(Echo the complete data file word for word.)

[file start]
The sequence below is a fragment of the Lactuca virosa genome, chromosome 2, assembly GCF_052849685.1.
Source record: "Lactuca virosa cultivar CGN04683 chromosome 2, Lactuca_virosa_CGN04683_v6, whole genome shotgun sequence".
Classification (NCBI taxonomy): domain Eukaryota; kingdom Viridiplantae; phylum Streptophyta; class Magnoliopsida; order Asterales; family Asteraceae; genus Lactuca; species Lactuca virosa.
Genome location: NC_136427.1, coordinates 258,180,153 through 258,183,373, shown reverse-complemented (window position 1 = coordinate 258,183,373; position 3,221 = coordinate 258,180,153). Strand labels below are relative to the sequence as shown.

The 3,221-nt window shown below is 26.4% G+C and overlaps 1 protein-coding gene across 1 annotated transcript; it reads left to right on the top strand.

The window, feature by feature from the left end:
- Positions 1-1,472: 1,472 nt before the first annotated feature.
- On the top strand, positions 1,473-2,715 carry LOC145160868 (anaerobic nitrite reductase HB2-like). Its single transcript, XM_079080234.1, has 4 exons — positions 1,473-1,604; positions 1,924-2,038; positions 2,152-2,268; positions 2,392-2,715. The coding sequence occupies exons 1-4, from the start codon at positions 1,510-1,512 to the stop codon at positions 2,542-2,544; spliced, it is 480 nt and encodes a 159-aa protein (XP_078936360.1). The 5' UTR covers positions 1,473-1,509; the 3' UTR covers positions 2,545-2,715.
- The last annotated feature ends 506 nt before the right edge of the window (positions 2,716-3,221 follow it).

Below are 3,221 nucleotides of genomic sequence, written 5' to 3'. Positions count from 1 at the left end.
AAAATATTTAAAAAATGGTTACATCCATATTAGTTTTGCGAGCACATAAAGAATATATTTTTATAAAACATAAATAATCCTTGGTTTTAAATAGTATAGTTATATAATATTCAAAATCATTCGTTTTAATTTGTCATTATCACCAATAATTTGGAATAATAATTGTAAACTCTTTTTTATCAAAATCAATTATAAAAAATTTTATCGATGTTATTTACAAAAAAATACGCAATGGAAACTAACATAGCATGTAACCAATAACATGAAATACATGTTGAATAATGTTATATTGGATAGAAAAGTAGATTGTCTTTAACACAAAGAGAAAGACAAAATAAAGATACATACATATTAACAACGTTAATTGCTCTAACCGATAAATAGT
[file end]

The sequence below is a fragment of the Lactuca virosa genome, chromosome 2, assembly GCF_052849685.1.
Source record: "Lactuca virosa cultivar CGN04683 chromosome 2, Lactuca_virosa_CGN04683_v6, whole genome shotgun sequence".
Classification (NCBI taxonomy): domain Eukaryota; kingdom Viridiplantae; phylum Streptophyta; class Magnoliopsida; order Asterales; family Asteraceae; genus Lactuca; species Lactuca virosa.
Genome location: NC_136427.1, coordinates 258,180,153 through 258,183,373, shown reverse-complemented (window position 1 = coordinate 258,183,373; position 3,221 = coordinate 258,180,153). Strand labels below are relative to the sequence as shown.

The 3,221-nt window shown below is 26.4% G+C and overlaps 1 protein-coding gene across 1 annotated transcript; it reads left to right on the top strand.

The window, feature by feature from the left end:
- Positions 1-1,472: 1,472 nt before the first annotated feature.
- On the top strand, positions 1,473-2,715 carry LOC145160868 (anaerobic nitrite reductase HB2-like). Its single transcript, XM_079080234.1, has 4 exons — positions 1,473-1,604; positions 1,924-2,038; positions 2,152-2,268; positions 2,392-2,715. The coding sequence occupies exons 1-4, from the start codon at positions 1,510-1,512 to the stop codon at positions 2,542-2,544; spliced, it is 480 nt and encodes a 159-aa protein (XP_078936360.1). The 5' UTR covers positions 1,473-1,509; the 3' UTR covers positions 2,545-2,715.
- The last annotated feature ends 506 nt before the right edge of the window (positions 2,716-3,221 follow it).

Below are 3,221 nucleotides of genomic sequence, written 5' to 3'. Positions count from 1 at the left end.
AAAATATTTAAAAAATGGTTACATCCATATTAGTTTTGCGAGCACATAAAGAATATATTTTTATAAAACATAAATAATCCTTGGTTTTAAATAGTATAGTTATATAATATTCAAAATCATTCGTTTTAATTTGTCATTATCACCAATAATTTGGAATAATAATTGTAAACTCTTTTTTATCAAAATCAATTATAAAAAATTTTATCGATGTTATTTACAAAAAAATACGCAATGGAAACTAACATAGCATGTAACCAATAACATGAAATACATGTTGAATAATGTTATATTGGATAGAAAAGTAGATTGTCTTTAACACAAAGAGAAAGACAAAATAAAGATACATACATATTAACAACGTTAATTGCTCTAACCGATAAATAGT